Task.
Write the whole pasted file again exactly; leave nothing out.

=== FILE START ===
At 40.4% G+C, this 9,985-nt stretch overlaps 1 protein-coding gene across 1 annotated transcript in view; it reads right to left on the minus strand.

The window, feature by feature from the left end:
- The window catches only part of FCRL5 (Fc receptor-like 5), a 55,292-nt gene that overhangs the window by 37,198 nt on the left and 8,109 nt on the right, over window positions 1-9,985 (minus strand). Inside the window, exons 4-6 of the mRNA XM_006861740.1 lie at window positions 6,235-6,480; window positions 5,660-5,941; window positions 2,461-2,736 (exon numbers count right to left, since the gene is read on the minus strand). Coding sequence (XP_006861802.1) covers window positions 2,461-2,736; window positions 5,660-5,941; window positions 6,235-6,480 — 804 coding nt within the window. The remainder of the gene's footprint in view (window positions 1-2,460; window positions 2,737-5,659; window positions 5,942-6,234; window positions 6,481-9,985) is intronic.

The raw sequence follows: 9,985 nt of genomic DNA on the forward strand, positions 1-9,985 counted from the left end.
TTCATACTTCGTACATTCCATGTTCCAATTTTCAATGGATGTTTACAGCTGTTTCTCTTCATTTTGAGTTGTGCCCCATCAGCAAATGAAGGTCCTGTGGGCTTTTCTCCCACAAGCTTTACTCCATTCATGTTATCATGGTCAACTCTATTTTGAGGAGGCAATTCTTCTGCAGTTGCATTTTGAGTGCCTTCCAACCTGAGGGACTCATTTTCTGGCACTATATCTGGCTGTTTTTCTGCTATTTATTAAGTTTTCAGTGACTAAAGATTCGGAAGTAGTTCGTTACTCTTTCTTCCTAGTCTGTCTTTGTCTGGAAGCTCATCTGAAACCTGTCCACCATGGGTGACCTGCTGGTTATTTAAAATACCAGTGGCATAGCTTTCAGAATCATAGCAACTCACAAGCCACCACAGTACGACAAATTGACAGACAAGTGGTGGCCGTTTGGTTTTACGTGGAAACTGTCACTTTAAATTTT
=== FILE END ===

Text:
At 40.4% G+C, this 9,985-nt stretch overlaps 1 protein-coding gene across 1 annotated transcript in view; it reads right to left on the minus strand.

The window, feature by feature from the left end:
- The window catches only part of FCRL5 (Fc receptor-like 5), a 55,292-nt gene that overhangs the window by 37,198 nt on the left and 8,109 nt on the right, over window positions 1-9,985 (minus strand). Inside the window, exons 4-6 of the mRNA XM_006861740.1 lie at window positions 6,235-6,480; window positions 5,660-5,941; window positions 2,461-2,736 (exon numbers count right to left, since the gene is read on the minus strand). Coding sequence (XP_006861802.1) covers window positions 2,461-2,736; window positions 5,660-5,941; window positions 6,235-6,480 — 804 coding nt within the window. The remainder of the gene's footprint in view (window positions 1-2,460; window positions 2,737-5,659; window positions 5,942-6,234; window positions 6,481-9,985) is intronic.

The raw sequence follows: 9,985 nt of genomic DNA on the forward strand, positions 1-9,985 counted from the left end.
TTCATACTTCGTACATTCCATGTTCCAATTTTCAATGGATGTTTACAGCTGTTTCTCTTCATTTTGAGTTGTGCCCCATCAGCAAATGAAGGTCCTGTGGGCTTTTCTCCCACAAGCTTTACTCCATTCATGTTATCATGGTCAACTCTATTTTGAGGAGGCAATTCTTCTGCAGTTGCATTTTGAGTGCCTTCCAACCTGAGGGACTCATTTTCTGGCACTATATCTGGCTGTTTTTCTGCTATTTATTAAGTTTTCAGTGACTAAAGATTCGGAAGTAGTTCGTTACTCTTTCTTCCTAGTCTGTCTTTGTCTGGAAGCTCATCTGAAACCTGTCCACCATGGGTGACCTGCTGGTTATTTAAAATACCAGTGGCATAGCTTTCAGAATCATAGCAACTCACAAGCCACCACAGTACGACAAATTGACAGACAAGTGGTGGCCGTTTGGTTTTACGTGGAAACTGTCACTTTAAATTTT